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Google's Eric Schmidt talks tech's 'Big Four', social networks, Macs and music

Google's former CEO talks about the big four companies -- Google, Apple, Facebook, Amazon -- music and Macs.

Former Google CEO Eric Schmidt talked frankly at the first day of the D9 Conference on a variety of subjects including dominant technology companies, social networking, privacy, security and music, our sister site CNET News reports.

It's clear there's no love lost between Google and Microsoft. Though Schmidt, now the search giant's executive chairman, has previously made comments about the competitive threat it posed, Microsoft is not a part of his "Big Four".

Naturally, Google is part of the gang, which also includes Apple, Facebook and Amazon. These are all global companies with a strong consumer brand, offering products or services people can't get elsewhere.

He spoke of his regret that Google had not aggressively challenged Facebook in the social space, saying he strongly admired what billionaire butcher Mark Zuckerberg's company has achieved. Google lost out to Microsoft on a Facebook search partnership last year.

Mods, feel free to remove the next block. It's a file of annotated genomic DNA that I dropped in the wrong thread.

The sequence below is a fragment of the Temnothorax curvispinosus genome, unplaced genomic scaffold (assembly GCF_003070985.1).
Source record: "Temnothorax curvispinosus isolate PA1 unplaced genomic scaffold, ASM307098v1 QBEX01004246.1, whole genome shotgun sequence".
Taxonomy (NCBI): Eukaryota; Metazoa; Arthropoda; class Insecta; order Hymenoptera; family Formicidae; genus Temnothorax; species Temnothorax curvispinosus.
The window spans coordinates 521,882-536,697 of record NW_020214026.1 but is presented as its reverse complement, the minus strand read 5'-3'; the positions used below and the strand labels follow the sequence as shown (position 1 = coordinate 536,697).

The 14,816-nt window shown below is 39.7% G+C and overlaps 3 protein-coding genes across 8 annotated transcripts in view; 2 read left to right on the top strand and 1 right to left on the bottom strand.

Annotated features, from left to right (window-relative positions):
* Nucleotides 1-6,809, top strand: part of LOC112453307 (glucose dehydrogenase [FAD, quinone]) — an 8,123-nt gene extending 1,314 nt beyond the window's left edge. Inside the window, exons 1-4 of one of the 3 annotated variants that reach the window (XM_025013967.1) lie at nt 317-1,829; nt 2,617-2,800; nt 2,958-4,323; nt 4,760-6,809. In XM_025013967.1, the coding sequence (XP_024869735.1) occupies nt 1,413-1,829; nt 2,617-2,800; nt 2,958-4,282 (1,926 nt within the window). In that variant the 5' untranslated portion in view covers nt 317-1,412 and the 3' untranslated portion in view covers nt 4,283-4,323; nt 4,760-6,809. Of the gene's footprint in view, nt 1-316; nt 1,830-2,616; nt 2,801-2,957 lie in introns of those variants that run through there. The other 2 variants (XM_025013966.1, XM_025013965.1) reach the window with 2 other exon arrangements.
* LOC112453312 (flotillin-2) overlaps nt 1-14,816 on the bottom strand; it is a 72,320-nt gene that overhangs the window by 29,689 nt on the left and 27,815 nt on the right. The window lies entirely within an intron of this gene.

Schmidt believes music is a fundamental part of the Internet. Google has been trying to support a subscription cloud-based music service but has been unable to strike deals with the record companies, despite launching Music Beta in the States. It looks as if Apple has beaten it to the punch.

He was at pains to convince users that Google is transparent with how it uses data it collects from the search engine. He pointed out that it's still possible to use Google anonymously and its services always ask a user's permission before collecting information.

It seems there's still a special place in Eric's heart for Apple, despite no longer being on its board and directly competing in several areas, including mobile phone software. He confirmed there would be an ongoing partnership with Apple in the area of maps and search, meaning Apple has possibly shelved its own map plans. When asked how to stay secure, he said, "Use a Mac." Perhaps his answer will change when Chromebooks arrive.

As for a Web browser? He claimed Chrome offered the fastest and most secure online experience and now had a 15 per cent market share.

What do you think? Does Google have a right to suggest it's one of the big four tech companies? Is it still an innovator or is it becoming another boring Microsoft?